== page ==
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Faces of Blue: Petra Mudrock

By August 11, 2020Faces of Blue
young mother diagnosed with colorectal cancer | coloncancercoalition.org

In 2017, Petra Mudrock and her husband were celebrating the birth of their daughter when lingering back pain kept getting worse. Her daughter was just seven weeks old when Petra went to the hospital. This was Petra’s third attempt to get someone to listen to her pain and symptoms.

Many of the doctors Petra saw said that her symptoms were typical of women going through pregnancy, and sent her home with the diagnosis of ‘sprained back muscle’, but she knew there was something else going on. 

“They kept telling me ‘It’s the pregnancy. Your body’s going back to normal. Nothing can’t be wrong, you just had a baby. They kept saying ‘It’s normal. It’s normal.’ I went to the hospital three times and they sent me home saying I had a sprained muscle. I knew it was way more than a sprained muscle.” 


Faces of Blue: Petra Mudrock's fight with colorectal cancer | coloncancercoalition.org
Finally, one doctor agreed to her request for an ultrasound.

The scan showed issues with her gallbladder and her doctor suggested she find a surgeon in her network to perform the gallbladder surgery. When she arrived in his office, she was informed that the doctor, Dr. Muench, was not in her network, but as he passed by the reception desk and saw how sick Petra was, he agreed to help. 

“Dr. Muench is an angel in my life. When I got to his office, I found out he wasn’t in-network and he overheard me telling his secretary I didn’t want to pay an extra $5k on top of the regular bills I had. He walked over and said, ‘You’re not going anywhere. You’re going to come into my office.’ He went out of his way to help me, and I’m forever grateful.”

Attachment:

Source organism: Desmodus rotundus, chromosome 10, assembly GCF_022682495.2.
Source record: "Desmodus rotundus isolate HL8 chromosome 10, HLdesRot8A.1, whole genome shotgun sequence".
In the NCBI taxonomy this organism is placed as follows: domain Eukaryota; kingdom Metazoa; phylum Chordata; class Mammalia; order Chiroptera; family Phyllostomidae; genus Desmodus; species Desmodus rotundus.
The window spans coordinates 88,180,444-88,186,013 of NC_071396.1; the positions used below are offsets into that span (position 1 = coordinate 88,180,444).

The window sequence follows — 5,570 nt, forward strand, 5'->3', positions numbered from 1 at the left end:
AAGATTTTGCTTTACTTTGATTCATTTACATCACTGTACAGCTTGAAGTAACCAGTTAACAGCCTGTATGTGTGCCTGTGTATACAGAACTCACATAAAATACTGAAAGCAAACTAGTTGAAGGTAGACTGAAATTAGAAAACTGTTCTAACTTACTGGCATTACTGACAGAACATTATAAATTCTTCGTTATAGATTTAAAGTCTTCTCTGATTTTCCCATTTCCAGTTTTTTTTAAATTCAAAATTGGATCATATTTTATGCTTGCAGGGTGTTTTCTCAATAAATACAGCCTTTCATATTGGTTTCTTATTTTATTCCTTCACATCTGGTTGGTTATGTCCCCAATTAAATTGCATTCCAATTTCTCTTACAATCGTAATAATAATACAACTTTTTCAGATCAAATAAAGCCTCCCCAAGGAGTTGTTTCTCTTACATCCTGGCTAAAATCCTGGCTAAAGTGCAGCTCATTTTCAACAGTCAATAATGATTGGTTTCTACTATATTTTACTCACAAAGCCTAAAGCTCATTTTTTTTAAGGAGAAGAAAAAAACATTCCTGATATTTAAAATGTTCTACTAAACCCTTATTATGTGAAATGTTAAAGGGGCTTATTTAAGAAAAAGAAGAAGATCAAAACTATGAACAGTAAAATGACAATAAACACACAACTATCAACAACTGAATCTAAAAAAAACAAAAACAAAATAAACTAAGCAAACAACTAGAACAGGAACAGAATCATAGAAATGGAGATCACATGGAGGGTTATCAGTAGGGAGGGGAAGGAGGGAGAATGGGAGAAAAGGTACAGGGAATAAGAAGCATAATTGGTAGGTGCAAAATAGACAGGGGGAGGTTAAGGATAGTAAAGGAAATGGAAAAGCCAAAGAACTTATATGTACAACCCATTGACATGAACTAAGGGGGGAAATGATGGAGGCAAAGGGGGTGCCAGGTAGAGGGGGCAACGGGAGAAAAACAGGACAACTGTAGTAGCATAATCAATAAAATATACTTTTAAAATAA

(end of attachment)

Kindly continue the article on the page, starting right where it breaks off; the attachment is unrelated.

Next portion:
Dr. Muench took Petra into his office to listen to her concerns. He even took the time to meet up with Petra at the hospital and referred surgeons and other doctors, and insisted that more tests be done because he knew it wasn’t just her gallbladder. 

Petra waited in the hospital for six days to get a full body MRI before her gallbladder surgery. The scan showed a tumor. “I remember my tumor was 6-7 cm long, with several lymph nodes which they first thought was from my c-section, but they all came back positive for stage IIIC cancer.  I was shocked – no one in my family has cancer.”

Due to the advanced stage of her cancer and her young age, the doctors decided to take an aggressive approach to her tumor and treatment. Young Onset Colorectal Cancer Diagnosis during pregnancy - Faces of Blue| coloncancercoalition.org

“They gave me the highest dosage of chemo and radiation and an ileostomy. It was horrible – the ileostomy kept leaking and I had to keep going back to the hospital. But thinking back, I don’t think I would’ve made it without the ileostomy because I had non-stop diarrhea, to the point where I had to set an alarm every hour to get up and empty the bag. Peeing during radiation was so painful that I can only imagine what the pain would be when you needed to poop. When you’re going through radiation, they tell you you’re going to be okay and that people live a normal life during treatment, so you think it’s not a big deal and you’re going to be okay, but that’s not reality. I’m sure everyone reacts differently but it wasn’t easy for me.”

Although Petra didn’t have a lot of the common symptoms of colorectal cancer, she still experienced some during her pregnancy that she knew were unusual. Constipation, which did get better after her pregnancy, was overlooked as just a pregnancy trait. She also had some bleeding towards the end of her pregnancy, but she was told they were hemorrhoids.

“Before my diagnosis, I didn’t even know what a colonoscopy was. Every time I brought up pain, the doctors would say it’s normal for every pregnant woman to have pain, so it felt like all my symptoms I brought up were dismissed.

I want everyone to know that sometimes you have to fight for your health. I had to fight my doctors to listen to my symptoms for cholestasis of pregnancy. I had to fight with the doctors to get an exam. I had to fight for my ultrasound. In the end, knowing something wasn’t normal was how I found my cancer.

I also want people to know that it’s important to find help, to find someone who’s been through cancer and can walk you through the side effects of radiation, the financial side of cancer, etc. As I started my treatment, I started meeting people and it became easier to ask or talk about medications, what to expect, and how to deal with the emotions.”

 

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